A busker bonanza, all-you-can-eat gelato and four other things to see, hear and do in Toronto this week

A busker bonanza, all-you-can-eat gelato and four other things to see, hear and do in Toronto this week

Photo courtesy of Busker Fest

A busker bonanza
1What do a baguette-duelling Marie Antoinette, a stilt-drumming troupe and a guerrilla-folk punk band (a.k.a. the Lemon Bucket Orkestra) have in common? Aside from being weird, wacky and wonderful, they’ll all be performing at the Toronto International Busker Fest. The outdoor street fair returns for the 25th year to transform the Beaches into an outdoor stage for a weekend of one-of-a-kind performances. Friday, August 30 to Monday, September 2. Free. Woodbine Park. 

A Hootie and the Blowfish sing-along
2Even in their heyday, Hootie and the Blowfish were synonymous with dad rock—albeit, eminently catchy dad rock. Twenty five years since their debut album, and 14 years since their last release, not much has changed. (Although frontman Darius Rucker has become a cowboy boot–wearing country solo star.) The band’s easy, breezy familiarity will undoubtedly bring out nostalgia lovers ready to belt “Only Wanna Be with You” at top volume. And, for their first tour in 10 years, Hootie et al has finally dropped new sing-a-long-friendly music. Thursday, August 29. $75–$284. Budweiser Stage. 

Photo courtesy of the Young Centre for Performing Arts

A tale of marital treachery on rewind
3Harold Pinter’s most famous play (and the only one to inspire a Seinfeld plot, the famous backwards episode in season nine), Betrayal, recently enjoyed an acclaimed London revival starring Tom Hiddleston. Now Soulpepper takes on this intricate romantic drama, which unfolds in reverse chronology as it traces a seven-year extramarital affair from its cool aftermath to its fiery beginnings. Pinter knows of what he writes: the work was inspired by his own dalliance while married to the actress Vivien Merchant. Wednesday, August 28 to Sunday, September 15. $38–$83. Young Centre for the Performing Arts.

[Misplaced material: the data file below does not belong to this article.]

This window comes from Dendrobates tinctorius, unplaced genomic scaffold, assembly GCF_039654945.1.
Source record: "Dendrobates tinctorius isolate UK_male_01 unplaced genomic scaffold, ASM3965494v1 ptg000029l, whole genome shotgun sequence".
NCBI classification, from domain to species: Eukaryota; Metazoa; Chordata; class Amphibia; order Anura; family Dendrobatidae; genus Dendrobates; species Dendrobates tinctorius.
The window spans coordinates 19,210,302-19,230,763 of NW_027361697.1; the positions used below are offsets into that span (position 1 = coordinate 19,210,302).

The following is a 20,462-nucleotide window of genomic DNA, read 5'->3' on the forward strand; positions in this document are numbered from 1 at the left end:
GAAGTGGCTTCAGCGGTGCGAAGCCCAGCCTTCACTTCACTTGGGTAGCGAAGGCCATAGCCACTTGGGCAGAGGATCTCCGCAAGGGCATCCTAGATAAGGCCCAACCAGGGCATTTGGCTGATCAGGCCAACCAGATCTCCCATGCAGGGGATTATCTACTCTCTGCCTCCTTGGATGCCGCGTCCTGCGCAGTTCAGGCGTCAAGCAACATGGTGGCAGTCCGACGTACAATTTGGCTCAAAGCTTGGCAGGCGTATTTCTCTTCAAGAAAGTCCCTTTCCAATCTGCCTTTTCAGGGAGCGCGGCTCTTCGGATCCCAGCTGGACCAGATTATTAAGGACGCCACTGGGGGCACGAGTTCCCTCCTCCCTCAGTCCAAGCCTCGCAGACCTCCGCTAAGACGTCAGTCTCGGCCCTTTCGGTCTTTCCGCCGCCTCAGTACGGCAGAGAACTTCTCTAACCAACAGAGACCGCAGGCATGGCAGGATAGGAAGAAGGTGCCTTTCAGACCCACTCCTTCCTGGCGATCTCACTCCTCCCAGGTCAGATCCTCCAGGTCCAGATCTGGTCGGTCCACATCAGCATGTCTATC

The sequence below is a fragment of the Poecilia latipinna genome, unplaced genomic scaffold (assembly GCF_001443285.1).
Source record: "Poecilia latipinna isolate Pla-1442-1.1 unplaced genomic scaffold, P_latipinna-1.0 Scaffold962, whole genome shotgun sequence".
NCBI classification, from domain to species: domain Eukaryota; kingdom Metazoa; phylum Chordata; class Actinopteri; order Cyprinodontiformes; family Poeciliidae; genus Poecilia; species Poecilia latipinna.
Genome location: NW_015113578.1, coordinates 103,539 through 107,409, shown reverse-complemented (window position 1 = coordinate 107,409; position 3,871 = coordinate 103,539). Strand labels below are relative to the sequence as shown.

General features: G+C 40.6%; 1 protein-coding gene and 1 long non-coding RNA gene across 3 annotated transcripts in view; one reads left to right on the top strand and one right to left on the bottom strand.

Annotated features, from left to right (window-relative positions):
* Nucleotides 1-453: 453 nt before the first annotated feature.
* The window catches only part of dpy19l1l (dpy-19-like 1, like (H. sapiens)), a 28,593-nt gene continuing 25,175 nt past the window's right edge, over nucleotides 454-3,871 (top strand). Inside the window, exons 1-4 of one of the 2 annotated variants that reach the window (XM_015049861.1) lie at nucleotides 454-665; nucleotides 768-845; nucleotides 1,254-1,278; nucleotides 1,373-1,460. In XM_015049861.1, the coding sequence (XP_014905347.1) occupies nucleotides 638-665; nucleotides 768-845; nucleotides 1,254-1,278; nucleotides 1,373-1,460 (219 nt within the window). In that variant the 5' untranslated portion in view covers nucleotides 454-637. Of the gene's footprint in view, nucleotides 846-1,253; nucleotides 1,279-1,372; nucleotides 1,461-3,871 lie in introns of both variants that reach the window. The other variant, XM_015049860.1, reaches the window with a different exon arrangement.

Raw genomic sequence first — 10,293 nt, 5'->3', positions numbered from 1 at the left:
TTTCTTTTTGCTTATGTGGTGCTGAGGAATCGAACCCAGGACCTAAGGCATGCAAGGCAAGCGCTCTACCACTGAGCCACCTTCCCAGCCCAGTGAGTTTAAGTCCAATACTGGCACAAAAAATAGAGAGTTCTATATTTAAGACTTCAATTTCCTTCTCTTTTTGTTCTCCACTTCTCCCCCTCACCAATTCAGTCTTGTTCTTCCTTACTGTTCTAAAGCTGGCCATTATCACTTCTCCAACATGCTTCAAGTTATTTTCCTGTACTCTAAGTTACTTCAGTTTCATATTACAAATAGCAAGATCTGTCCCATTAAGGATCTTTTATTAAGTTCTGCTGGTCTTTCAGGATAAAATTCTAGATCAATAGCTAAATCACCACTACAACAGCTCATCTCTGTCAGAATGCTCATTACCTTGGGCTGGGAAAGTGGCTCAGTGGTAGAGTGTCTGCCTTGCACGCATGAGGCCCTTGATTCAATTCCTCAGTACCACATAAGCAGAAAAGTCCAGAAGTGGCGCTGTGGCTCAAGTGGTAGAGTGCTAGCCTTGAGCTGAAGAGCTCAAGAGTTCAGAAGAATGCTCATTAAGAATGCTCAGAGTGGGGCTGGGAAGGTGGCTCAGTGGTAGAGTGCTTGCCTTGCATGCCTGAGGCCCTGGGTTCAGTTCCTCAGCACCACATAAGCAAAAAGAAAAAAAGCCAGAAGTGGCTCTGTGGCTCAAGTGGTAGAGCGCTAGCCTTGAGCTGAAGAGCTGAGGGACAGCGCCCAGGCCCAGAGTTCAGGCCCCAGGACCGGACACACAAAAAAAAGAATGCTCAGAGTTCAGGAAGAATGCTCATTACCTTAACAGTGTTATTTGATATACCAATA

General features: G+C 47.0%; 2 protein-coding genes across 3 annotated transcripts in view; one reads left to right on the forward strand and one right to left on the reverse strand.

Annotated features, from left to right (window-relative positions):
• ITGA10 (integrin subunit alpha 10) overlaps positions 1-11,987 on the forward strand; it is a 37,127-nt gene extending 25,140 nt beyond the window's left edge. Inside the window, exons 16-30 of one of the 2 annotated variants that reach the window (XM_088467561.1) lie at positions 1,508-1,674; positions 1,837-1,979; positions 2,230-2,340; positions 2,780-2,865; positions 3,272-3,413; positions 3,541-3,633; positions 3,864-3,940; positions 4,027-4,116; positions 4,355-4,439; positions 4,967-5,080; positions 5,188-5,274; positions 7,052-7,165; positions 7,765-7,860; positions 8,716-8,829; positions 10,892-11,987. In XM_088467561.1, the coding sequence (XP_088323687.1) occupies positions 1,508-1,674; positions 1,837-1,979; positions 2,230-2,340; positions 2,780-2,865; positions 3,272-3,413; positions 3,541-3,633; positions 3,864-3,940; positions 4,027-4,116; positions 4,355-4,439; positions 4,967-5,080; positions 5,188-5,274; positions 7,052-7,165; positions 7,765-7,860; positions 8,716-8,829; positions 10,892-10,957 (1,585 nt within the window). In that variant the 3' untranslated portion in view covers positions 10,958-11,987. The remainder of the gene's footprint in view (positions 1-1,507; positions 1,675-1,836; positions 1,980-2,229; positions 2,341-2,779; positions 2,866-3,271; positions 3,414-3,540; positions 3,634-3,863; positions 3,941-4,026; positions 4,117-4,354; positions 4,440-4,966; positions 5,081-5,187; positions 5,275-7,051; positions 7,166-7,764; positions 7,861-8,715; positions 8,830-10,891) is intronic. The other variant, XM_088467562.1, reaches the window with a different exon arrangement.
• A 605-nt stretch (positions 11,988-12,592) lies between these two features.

An Asian comedy showcase
4For decades, Hollywood’s token Asian character resembled the buck-toothed Mr. Yunioshi from Breakfast at Tiffany’s, played by a white man with an exaggerated accent. Thankfully, box-office-busters like Crazy Rich Asians, Canadian gems like Kim’s Convenience and indie darlings like The Farewell starring Awkwafina, have shifted the entertainment landscape. RICE, an Asian comedy showcase, brings together some of the top Asian comedy stars of the moment, including Ron Josol (Showtime, Just For Laughs) and Vong Show (MTV, Logo Network, Comedy Cares). Their gut-busting performance comes with an endorsement from Sandra Oh. Thursday, August 29. $16.34. Rivoli

Photo courtesy of Pixnio, Bicanski

A gelato feast
5Commitment phobes who hold up the line dithering over vanilla versus chocolate can have both at Dolce Gelato’s all-you-can-eat party. With 60 flavours to choose from (toasted marshmallow, bubble gum, tiramisu, watermelon, etc.), you can shovel tiny plastic spoonfuls of rainbow-coloured goodness into your mouth with abandon. The award-winning gelato maker Ezequiel Gomez will be in-house to sign the napkins of true gelato devotees. Friday, August 30. $15. Dolce Gelato, College Street. 

A multicultural bash
6When it opened in 2014, the Aga Khan was the first museum in the western world dedicated entirely to Islamic art and culture. To commemorate its fifth anniversary, the museum is hosting a cross-cultural celebration that will include an international roster of performers and activities, including a Persian jazz band, a Filipino hip-hop troupe and Bhangra dance classes. Guests also have free run of the museum’s exhibits and galleries. Saturday, August 31. Free. Aga Khan Museum.